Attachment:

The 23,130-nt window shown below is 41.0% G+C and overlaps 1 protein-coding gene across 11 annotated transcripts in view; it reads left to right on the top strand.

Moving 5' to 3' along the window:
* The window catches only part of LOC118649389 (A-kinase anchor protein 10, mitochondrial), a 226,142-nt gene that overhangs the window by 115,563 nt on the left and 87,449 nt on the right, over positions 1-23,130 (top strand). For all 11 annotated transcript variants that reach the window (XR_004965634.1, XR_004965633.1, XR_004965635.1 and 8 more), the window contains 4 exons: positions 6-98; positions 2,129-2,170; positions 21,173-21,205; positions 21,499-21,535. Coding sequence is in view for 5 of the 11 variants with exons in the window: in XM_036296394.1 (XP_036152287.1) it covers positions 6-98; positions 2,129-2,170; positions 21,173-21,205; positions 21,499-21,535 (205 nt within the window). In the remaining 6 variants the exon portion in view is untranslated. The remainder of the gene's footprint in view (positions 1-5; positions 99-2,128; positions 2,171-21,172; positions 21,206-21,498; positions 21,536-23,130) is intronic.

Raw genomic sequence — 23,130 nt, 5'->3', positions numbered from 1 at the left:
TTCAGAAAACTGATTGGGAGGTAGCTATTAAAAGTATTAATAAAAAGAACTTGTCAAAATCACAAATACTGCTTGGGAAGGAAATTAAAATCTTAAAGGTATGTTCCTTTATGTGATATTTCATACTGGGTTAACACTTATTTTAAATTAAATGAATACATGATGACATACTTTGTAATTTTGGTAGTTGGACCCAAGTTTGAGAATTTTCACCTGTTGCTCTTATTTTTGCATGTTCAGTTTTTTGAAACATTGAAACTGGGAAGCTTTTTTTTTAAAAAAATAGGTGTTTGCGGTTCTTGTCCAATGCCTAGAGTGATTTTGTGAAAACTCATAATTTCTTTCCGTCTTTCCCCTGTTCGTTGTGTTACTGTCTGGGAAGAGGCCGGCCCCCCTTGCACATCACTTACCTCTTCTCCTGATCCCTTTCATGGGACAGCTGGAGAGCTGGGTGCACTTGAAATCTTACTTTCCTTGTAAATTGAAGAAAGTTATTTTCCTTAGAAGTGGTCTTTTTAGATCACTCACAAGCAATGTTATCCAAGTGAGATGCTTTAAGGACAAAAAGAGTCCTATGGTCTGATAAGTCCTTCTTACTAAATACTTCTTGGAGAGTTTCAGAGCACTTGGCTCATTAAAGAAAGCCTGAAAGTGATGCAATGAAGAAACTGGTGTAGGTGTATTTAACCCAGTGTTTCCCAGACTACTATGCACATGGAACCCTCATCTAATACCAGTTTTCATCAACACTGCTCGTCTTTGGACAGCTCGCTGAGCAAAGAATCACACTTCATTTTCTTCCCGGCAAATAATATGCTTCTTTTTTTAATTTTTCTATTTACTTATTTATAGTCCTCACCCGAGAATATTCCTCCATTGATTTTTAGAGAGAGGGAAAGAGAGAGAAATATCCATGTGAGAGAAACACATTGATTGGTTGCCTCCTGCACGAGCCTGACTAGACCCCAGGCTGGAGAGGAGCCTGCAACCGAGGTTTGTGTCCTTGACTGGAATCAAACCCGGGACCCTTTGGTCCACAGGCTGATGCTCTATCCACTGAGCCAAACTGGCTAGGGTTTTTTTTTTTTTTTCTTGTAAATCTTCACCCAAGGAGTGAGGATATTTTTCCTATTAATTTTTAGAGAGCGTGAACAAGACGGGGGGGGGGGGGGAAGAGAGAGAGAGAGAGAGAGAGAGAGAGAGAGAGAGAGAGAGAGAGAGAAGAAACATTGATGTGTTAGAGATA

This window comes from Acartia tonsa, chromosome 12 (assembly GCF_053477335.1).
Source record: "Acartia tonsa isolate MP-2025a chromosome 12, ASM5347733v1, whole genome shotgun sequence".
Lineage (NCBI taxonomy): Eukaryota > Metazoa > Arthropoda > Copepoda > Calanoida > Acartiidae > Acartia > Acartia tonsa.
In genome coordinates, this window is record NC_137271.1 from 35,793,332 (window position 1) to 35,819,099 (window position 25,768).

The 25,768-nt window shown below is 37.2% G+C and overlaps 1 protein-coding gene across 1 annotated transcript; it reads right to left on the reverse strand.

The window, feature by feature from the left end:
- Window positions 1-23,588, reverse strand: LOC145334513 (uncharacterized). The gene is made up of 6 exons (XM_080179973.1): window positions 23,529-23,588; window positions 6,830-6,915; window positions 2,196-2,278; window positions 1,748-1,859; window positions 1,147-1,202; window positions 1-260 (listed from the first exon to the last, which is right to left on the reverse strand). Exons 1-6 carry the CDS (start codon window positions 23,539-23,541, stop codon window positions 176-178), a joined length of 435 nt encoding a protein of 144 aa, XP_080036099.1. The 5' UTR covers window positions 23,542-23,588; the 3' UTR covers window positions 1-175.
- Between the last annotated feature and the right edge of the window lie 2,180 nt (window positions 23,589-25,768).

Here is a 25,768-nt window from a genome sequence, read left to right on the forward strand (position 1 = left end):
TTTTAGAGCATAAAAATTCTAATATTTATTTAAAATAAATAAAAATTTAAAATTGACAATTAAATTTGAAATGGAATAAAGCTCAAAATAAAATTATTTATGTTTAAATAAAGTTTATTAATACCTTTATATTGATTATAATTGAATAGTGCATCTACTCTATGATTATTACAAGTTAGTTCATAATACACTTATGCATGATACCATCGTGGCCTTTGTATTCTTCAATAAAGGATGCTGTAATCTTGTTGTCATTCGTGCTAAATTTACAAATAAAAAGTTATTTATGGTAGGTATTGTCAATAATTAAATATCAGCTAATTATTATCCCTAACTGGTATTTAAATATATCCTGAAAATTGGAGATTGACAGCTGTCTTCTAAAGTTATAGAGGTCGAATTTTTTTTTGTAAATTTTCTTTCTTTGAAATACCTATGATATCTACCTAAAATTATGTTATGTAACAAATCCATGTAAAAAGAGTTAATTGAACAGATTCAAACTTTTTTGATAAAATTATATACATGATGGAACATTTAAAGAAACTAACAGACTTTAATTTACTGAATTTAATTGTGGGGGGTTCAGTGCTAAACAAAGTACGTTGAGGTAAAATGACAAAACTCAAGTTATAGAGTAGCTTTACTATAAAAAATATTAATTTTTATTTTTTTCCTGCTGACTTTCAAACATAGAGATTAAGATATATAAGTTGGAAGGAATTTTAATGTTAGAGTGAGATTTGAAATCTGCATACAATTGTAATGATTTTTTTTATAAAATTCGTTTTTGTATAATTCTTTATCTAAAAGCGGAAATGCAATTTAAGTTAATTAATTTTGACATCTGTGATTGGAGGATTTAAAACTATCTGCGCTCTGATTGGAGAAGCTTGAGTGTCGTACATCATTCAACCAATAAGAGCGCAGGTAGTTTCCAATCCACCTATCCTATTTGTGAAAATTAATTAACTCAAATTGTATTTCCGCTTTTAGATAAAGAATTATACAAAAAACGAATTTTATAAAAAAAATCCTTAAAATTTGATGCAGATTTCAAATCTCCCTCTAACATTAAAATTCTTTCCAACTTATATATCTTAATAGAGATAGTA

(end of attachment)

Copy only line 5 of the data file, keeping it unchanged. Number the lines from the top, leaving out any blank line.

TTCAGAAAACTGATTGGGAGGTAGCTATTAAAAGTATTAATAAAAAGAACTTGTCAAAATCACAAATACTGCTTGGGAAGGAAATTAAAATCTTAAAGGTATGTTCCTTTATGTGATATTTCATACTGGGTTAACACTTATTTTAAATTAAATGAATACATGATGACATACTTTGTAATTTTGGTAGTTGGACCCAAGTTTGAGAATTTTCACCTGTTGCTCTTATTTTTGCATGTTCAGTTTTTTGAAACATTGAAACTGGGAAGCTTTTTTTTTAAAAAAATAGGTGTTTGCGGTTCTTGTCCAATGCCTAGAGTGATTTTGTGAAAACTCATAATTTCTTTCCGTCTTTCCCCTGTTCGTTGTGTTACTGTCTGGGAAGAGGCCGGCCCCCCTTGCACATCACTTACCTCTTCTCCTGATCCCTTTCATGGGACAGCTGGAGAGCTGGGTGCACTTGAAATCTTACTTTCCTTGTAAATTGAAGAAAGTTATTTTCCTTAGAAGTGGTCTTTTTAGATCACTCACAAGCAATGTTATCCAAGTGAGATGCTTTAAGGACAAAAAGAGTCCTATGGTCTGATAAGTCCTTCTTACTAAATACTTCTTGGAGAGTTTCAGAGCACTTGGCTCATTAAAGAAAGCCTGAAAGTGATGCAATGAAGAAACTGGTGTAGGTGTATTTAACCCAGTGTTTCCCAGACTACTATGCACATGGAACCCTCATCTAATACCAGTTTTCATCAACACTGCTCGTCTTTGGACAGCTCGCTGAGCAAAGAATCACACTTCATTTTCTTCCCGGCAAATAATATGCTTCTTTTTTTAATTTTTCTATTTACTTATTTATAGTCCTCACCCGAGAATATTCCTCCATTGATTTTTAGAGAGAGGGAAAGAGAGAGAAATATCCATGTGAGAGAAACACATTGATTGGTTGCCTCCTGCACGAGCCTGACTAGACCCCAGGCTGGAGAGGAGCCTGCAACCGAGGTTTGTGTCCTTGACTGGAATCAAACCCGGGACCCTTTGGTCCACAGGCTGATGCTCTATCCACTGAGCCAAACTGGCTAGGGTTTTTTTTTTTTTTTCTTGTAAATCTTCACCCAAGGAGTGAGGATATTTTTCCTATTAATTTTTAGAGAGCGTGAACAAGACGGGGGGGGGGGGGGAAGAGAGAGAGAGAGAGAGAGAGAGAGAGAGAGAGAGAGAGAGAGAGAGAAGAAACATTGATGTGTTAGAGATA